Finally, the present invention encompasses an apparatus comprising a receiver having a poor frame as an input or detecting a lost frame, and an ACK/NAK generator coupled to the receiver, the receiver outputting an ACK/NAK based on a targeted loss ratio (T), an actual channel loss ratio (L), and a retransmission parameter (R), wherein the retransmission parameter comprises a number of times a frame is ACK/NAKed prior to declaring the frame an aborted frame.
Turning now to the drawings, wherein like numerals designate like components,
Communication system 100 comprises transmitting device 101, which may be a base transceiver station (BTS) and receiving device 102, which may be a mobile unit. As shown, transmitter and receiver are communicating via communication channel 108.
Communication systems that request retransmission of data can be either Negative Acknowledgment (NAK) based, or Acknowledgment (ACK) based. For communication systems utilizing a NAK-based protocol, receiver 106 does not acknowledge correctly-received frames. Receiver 106 only requests the retransmission of frames that were missing or incorrectly received by sending a NAK to transmitting device 101. For communication systems using an ACK-based protocol receiver 106 acknowledges all good frames received. From these acknowledgments, transmitter 101 determines which frame(s) is lost or is incorrectly received.
In either a NAK-based or ACK-based communication system, once transmitter 101 determines that a particular frame is lost or not correctly received by receiver 106, the transmitter performs a retransmission of the frame and records the total number of retransmissions applied to the frame so far. After a predetermined number retransmissions (R), and if the frame has not been correctly received by the receiver, the transmitter aborts the retransmission of the bad frame and instructs the receiving device 102 that the frame has been aborted.
In the preferred embodiment of the present invention for both ACK and NAK-based systems, retransmission control parameter generator 104 controls the number of retransmissions (R) of bad frames to target a specific loss ratio (T). More particularly, the user of the communication system specifies a target Quality of Service (QoS) loss ratio. This can be done on a per-call basis, or apriori, based on a user's service agreement. Once transmitting device 101 receives the target loss ratio (T), transmitting device 101 continuously computes a loss ratio (L) based on information carried in the NAKs or ACKs received by loss-ratio estimator 105. In the preferred embodiment of the present invention the loss ratio is simply the number of lost or incorrectly received frames divided by the total number of frames sent during a predetermined time period (e.g., the last 10 seconds). More particularly,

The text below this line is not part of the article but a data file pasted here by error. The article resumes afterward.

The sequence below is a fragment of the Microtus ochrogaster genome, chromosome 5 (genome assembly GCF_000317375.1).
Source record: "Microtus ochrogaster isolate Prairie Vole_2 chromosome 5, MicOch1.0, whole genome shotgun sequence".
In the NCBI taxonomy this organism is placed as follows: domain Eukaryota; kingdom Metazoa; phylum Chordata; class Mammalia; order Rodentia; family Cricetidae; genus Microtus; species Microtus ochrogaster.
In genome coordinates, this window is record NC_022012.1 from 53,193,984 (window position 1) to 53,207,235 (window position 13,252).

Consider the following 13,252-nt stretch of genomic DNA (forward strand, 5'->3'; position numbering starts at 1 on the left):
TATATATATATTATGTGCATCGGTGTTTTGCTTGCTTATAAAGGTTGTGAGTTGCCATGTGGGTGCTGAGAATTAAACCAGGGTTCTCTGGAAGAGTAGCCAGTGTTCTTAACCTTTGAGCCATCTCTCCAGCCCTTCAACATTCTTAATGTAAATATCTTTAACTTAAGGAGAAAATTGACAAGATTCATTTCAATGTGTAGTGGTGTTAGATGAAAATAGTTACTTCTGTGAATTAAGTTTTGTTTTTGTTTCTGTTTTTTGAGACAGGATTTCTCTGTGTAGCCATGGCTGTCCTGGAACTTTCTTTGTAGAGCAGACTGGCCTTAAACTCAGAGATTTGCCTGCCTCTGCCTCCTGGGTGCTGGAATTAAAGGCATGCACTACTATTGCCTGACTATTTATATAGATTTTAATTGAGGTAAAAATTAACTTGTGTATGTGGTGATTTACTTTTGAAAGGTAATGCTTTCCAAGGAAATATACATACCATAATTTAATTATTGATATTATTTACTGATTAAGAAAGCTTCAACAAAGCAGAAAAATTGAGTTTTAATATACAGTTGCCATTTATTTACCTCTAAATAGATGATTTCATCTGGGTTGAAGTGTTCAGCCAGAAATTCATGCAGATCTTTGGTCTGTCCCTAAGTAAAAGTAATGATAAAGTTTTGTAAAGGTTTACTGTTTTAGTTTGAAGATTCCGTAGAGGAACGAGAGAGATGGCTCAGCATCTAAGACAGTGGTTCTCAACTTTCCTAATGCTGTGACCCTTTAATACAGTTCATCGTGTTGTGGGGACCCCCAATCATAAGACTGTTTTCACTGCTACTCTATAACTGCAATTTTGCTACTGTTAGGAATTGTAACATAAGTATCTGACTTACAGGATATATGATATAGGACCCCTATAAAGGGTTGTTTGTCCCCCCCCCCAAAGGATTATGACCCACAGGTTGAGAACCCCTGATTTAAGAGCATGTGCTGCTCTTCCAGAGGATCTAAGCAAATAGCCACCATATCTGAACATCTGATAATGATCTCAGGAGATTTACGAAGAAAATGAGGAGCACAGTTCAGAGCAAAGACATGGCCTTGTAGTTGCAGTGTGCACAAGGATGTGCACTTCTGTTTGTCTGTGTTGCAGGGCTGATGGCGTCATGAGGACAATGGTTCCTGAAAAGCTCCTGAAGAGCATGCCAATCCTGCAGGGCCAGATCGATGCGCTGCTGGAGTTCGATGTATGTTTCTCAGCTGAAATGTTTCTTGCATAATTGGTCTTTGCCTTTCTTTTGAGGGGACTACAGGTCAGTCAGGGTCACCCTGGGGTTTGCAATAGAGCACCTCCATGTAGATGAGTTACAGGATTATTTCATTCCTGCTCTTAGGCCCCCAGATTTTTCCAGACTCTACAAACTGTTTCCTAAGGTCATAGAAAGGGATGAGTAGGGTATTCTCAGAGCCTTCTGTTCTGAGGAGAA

Once the loss ratio is known, generator 104 compares the target loss ratio to the actual loss ratio and adjusts the retransmission control parameter (R) accordingly. In particular, if:
It should be noted that for the above logic, R can be decreased to a minimum of 0. When R is 0, transmitter 103 will not retransmit a frame even if it is indicated as lost.
Because transmitter 101 serves to maintain a specific user-defined QoS loss ratio, a user requiring a certain QoS can obtain that QoS without having to resort to a totally reliable transmission control protocol. Because of this, the bandwidth resource of communication channel 108 which is often shared with other users can be saved and the additional data delay often associated with a totally reliable transmission control protocol can be avoided.
Operation of Communication System Using a NAK-Based Protocol
In current Code Division Multiple Access (CDMA) communication systems a Radio Link Protocol (RLP) is utilized for the link layer to transport data traffic between a mobile unit and infrastructure equipment. During typical data transmission Point to Point Protocol (PPP) is utilized on top of the RLP. In such situations, RLP fragments PPP packets into 20 millisecond frames that are transmitted over the air. This is illustrated in
RLP is a NAK-based protocol in that once a bad frame has been received, receiving device 102 will request retransmission of the lost frame periodically until the frame is received, or until an indication is received from transmitting device 101 that the frame is aborted. Such a scenario is illustrated in
As shown in
Current RLP defines variables V(N) and V(R), with V(N) being equal to the next frame needed for sequential delivery of frames, and V(R) equal to the next new frame expected from the transmitter. V(N) is a variable that tells the receiver what frames have been received or aborted. In particular, all frames<V(N) are tagged as “received” by the receiver, and the receiver will fail to send a NAK for frames having values<V(N). (See IS-707 Section 184.108.40.206).